Your gateway to a wide range of natural resources information and associated maps

Victorian Resources Online

Soil Texture

Principal Binding Agents | Soil Texture | Dispersion | Slaking | Dispersion Animation

What is soil texture?
Soil texture is the "feel" of the soil when a moist quantity is manipulated between thumb and forefinger. It is one of the more useful test in evaluating soil.

Some soils are sticky, others will not stick together at all, and others feel "doughy" or "spongy". Some can be manipulated like plasticine. These differences in properties gave rise, in agriculture, to soils being called clays, loams or sands. Clays stick to your boots, loams are easily moulded but non-sticky, sands are not cohesive at all and cannot be moulded when moist.

There are 19 grades of texture that can be simplified into six major groups: Sands, Sandy Loams, Loams, Clay Loams, Light Clays and Medium to Heavy Clays. These texture differences are the result of fineness or coarseness of particles in the soil. A given texture will have a definable range of clay (i.e. < 0.002 mm), silt (i.e. 0.002 - 0.02 mm) and sand (i.e. 0.02 - 2 mm). A special triangular graph is available where texture can be related to likely clay%, silt% and sand%

The effect of particle size
The relative size of particles is important. For example, the finest sand particles are 10 times the diameter of the largest clay particles. The surface area of a spherical particle 0.02 mm diameter is 100 times greater than a spherical particle of 0.002 mm diameter. Clays have an even greater surface area than spherical particles are they are made up of sheet-like structures stacked together. This difference in surface area contributes to the differences in adhesion and cohesion of the texture groups.

How do sands, loams and clays behave?

Sands because of their large grain size allow faster permeability of water than clays. The disadvantages of sands are that they hold very little water that would be available to plants and have no ability to hold onto plant nutrients in the way that clays do.

Loam soils contain sand, silt and clay in such proportions that stickyness and non-adhesiveness are in balance - so the soils are mouldable but not sticky. Loams are the "friendliest" soils to cultivate.
Loamy Sand
A example of Loamy Sand

Clays can absorb and hold onto large amounts of water because of their sheet structure and large surface area. This property causes the swelling and shrinking of clay soils as they wet and dry.

Clays are therefore also important in generating cracks in soil through which roots can easily pass. Of course, when clays are wet and swollen soil drainage is affected and water cannot pass freely. The surfaces and edges of the sheet structure of clay particles carry negative and positive charges. Elements such as Potassium, Calcium and Magnesium are held on these charged surfaces and can be taken up in solution by plant roots. Clays therefore play an important role in soil fertility.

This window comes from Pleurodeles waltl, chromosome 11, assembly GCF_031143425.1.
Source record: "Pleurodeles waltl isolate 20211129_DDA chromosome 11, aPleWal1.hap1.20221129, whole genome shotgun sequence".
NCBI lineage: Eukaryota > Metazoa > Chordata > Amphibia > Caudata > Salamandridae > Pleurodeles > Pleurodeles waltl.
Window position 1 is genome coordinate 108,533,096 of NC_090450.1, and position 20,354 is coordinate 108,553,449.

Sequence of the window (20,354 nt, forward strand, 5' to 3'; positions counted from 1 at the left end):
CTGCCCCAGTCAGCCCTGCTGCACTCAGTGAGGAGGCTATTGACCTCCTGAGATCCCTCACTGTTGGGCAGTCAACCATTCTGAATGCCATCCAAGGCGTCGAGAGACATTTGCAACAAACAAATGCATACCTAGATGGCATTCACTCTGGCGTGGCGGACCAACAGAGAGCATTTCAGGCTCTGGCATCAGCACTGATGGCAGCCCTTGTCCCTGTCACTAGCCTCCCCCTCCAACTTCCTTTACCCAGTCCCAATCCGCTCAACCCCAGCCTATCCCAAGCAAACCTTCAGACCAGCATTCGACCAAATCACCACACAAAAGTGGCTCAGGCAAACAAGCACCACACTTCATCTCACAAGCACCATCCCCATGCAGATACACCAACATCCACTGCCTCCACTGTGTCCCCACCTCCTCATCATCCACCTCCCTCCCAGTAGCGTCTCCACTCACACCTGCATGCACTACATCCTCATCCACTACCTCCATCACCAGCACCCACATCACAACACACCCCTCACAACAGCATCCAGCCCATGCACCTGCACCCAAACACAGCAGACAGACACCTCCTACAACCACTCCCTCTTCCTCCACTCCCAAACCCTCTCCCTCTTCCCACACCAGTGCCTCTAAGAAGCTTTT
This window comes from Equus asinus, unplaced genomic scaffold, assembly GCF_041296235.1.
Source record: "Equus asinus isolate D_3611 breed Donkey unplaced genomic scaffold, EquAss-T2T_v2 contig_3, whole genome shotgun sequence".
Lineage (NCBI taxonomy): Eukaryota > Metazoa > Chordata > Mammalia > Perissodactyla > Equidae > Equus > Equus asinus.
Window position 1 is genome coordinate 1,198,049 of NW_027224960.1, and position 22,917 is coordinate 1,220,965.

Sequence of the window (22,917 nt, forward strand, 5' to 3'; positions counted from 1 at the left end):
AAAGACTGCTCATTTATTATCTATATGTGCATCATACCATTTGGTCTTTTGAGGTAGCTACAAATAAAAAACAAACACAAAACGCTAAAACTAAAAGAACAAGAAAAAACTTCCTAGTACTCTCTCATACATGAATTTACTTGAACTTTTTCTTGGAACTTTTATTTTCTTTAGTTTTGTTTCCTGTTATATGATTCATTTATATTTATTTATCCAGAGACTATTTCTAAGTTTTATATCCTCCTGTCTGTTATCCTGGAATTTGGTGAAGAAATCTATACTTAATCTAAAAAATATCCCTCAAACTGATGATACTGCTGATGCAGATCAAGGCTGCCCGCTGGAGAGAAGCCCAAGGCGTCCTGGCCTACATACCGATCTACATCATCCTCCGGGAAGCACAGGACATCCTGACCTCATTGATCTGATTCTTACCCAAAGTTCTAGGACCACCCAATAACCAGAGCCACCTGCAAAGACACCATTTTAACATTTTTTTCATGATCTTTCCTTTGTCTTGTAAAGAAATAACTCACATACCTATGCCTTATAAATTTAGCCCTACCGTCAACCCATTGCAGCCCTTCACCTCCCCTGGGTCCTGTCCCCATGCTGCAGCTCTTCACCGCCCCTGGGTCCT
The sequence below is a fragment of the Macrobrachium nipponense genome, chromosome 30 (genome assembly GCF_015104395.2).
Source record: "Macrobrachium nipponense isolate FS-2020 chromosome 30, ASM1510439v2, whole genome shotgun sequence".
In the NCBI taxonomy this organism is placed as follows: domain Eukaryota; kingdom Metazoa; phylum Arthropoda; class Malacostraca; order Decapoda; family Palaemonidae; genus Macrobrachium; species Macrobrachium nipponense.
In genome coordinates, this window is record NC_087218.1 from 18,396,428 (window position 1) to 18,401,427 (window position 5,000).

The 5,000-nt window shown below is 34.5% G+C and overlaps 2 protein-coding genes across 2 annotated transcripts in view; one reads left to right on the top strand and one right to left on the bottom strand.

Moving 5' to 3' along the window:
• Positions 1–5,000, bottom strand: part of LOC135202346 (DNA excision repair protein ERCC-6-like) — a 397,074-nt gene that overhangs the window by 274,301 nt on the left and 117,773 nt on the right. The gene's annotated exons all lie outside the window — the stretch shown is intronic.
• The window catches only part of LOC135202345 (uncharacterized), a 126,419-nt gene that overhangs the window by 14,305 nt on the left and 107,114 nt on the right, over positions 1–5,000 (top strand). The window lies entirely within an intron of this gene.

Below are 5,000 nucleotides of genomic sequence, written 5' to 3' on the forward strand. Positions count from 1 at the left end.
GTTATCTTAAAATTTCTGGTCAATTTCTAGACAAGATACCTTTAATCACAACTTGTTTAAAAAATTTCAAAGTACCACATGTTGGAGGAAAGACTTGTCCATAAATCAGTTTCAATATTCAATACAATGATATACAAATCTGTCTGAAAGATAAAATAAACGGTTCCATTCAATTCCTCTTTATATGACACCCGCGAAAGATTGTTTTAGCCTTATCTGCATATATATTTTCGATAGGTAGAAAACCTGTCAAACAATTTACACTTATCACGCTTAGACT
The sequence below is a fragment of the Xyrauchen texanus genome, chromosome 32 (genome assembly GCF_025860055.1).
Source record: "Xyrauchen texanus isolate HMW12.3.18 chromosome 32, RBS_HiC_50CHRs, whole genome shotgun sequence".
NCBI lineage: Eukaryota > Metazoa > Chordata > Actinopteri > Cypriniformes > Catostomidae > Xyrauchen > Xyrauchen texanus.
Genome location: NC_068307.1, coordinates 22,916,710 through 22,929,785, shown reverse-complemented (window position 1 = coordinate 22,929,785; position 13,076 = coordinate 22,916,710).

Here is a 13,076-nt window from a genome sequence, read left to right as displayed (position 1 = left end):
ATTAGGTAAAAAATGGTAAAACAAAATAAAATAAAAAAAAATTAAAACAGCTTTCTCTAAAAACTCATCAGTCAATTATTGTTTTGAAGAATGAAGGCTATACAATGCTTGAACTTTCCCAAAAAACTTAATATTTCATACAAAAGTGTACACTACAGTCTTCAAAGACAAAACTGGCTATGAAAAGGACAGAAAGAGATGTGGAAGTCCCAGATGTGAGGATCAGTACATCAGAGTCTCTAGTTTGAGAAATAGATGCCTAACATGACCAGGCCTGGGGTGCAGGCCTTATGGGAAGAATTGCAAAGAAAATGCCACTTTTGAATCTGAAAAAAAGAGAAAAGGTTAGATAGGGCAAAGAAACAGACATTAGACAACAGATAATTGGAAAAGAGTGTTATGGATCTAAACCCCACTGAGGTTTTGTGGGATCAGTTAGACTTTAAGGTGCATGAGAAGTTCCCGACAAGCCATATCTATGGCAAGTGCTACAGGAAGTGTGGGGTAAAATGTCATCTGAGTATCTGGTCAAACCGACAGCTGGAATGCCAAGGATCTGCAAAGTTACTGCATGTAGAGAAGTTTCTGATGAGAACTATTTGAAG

Heavy Clay
An example of Heavy clay
What else effects soil texture?
How moist soil feels when manipulated in the hand is influenced by how much sand, silt or clay is in the sample, and also soil components such as organic matter.

Clay typeClay mineralogy affects tractability. Montmorillonite is very fine and encourages ribboning. Kaolinite is very coarse and will inhibit ribboning
Organic matterCohesion of sandy textures and greasiness of clays
OxidesCementation (Al & Fe) masks fine textures
CarbonatesCohesion in sands and loams, but inhibits ribboning in clays

Organic matter is an important contributor to soil texture and helps to ameliorate stickiness and also helps sandy soils hang together, making them feel more loamy.

What properties does soil texture influence

Soil structure
  • Soil strength
  • Soil aggregation
  • Friability, tillage and trafficability
  • Drainage and infiltration
Soil fertility
  • Cation exchange properties
  • Plant available water
  • Organic matter and carbon retention
Changes in texture
The texture of soil is considered a “fixed” property. Thus for land managers, changing the texture of the soil is not a viable option.

However clay delving is one exception where clay from the subsoil is mixed with the sandy surface soil. Clay delving is used in the Mallee and in parts of Western Australia.

Texture often changes between horizons of the soil profile. It is important to recognizes these changes in the soil profile. Many soils have loamy surface soils and heavy clay subsoils. This arrangement controls the movement of water through the profile; the clay restricting downward drainage and encouraging water movement along the top of the restricting layer. Waterlogging of the surface soil can result, even though the subsoil may not be saturated.

Assessment of soil texture?
There is a well document method of working a small sample of soil in the palm of your hand:
  • Moisten and knead soil to make a bolus
  • Work the bolus between thumb and forefinger
  • Assess the general feel, appearance and sound
  • Assess the ribbon length
  • Select a texture class from the above two steps

Practical Note: Soil Texture

Quick Reference Guide: Assessing soil texture
Page top